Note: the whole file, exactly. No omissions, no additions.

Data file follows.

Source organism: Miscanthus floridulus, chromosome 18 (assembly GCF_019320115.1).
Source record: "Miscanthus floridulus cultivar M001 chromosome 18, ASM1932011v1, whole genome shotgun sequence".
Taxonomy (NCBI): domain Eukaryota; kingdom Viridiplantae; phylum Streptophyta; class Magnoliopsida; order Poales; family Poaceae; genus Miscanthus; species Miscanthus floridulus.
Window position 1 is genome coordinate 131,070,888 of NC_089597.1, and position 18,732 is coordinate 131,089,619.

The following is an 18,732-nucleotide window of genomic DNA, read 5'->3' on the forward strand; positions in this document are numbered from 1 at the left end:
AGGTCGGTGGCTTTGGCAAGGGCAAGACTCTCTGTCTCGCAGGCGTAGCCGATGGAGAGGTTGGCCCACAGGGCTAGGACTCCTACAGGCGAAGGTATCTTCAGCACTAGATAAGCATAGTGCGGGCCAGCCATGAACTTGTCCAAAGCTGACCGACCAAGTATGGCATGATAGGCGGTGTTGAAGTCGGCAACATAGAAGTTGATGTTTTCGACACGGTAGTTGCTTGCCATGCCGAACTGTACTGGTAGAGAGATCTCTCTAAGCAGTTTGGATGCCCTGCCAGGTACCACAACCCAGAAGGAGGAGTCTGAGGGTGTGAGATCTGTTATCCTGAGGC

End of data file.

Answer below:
Source organism: Miscanthus floridulus, chromosome 18 (assembly GCF_019320115.1).
Source record: "Miscanthus floridulus cultivar M001 chromosome 18, ASM1932011v1, whole genome shotgun sequence".
Taxonomy (NCBI): domain Eukaryota; kingdom Viridiplantae; phylum Streptophyta; class Magnoliopsida; order Poales; family Poaceae; genus Miscanthus; species Miscanthus floridulus.
Window position 1 is genome coordinate 131,070,888 of NC_089597.1, and position 18,732 is coordinate 131,089,619.

The following is an 18,732-nucleotide window of genomic DNA, read 5'->3' on the forward strand; positions in this document are numbered from 1 at the left end:
AGGTCGGTGGCTTTGGCAAGGGCAAGACTCTCTGTCTCGCAGGCGTAGCCGATGGAGAGGTTGGCCCACAGGGCTAGGACTCCTACAGGCGAAGGTATCTTCAGCACTAGATAAGCATAGTGCGGGCCAGCCATGAACTTGTCCAAAGCTGACCGACCAAGTATGGCATGATAGGCGGTGTTGAAGTCGGCAACATAGAAGTTGATGTTTTCGACACGGTAGTTGCTTGCCATGCCGAACTGTACTGGTAGAGAGATCTCTCTAAGCAGTTTGGATGCCCTGCCAGGTACCACAACCCAGAAGGAGGAGTCTGAGGGTGTGAGATCTGTTATCCTGAGGC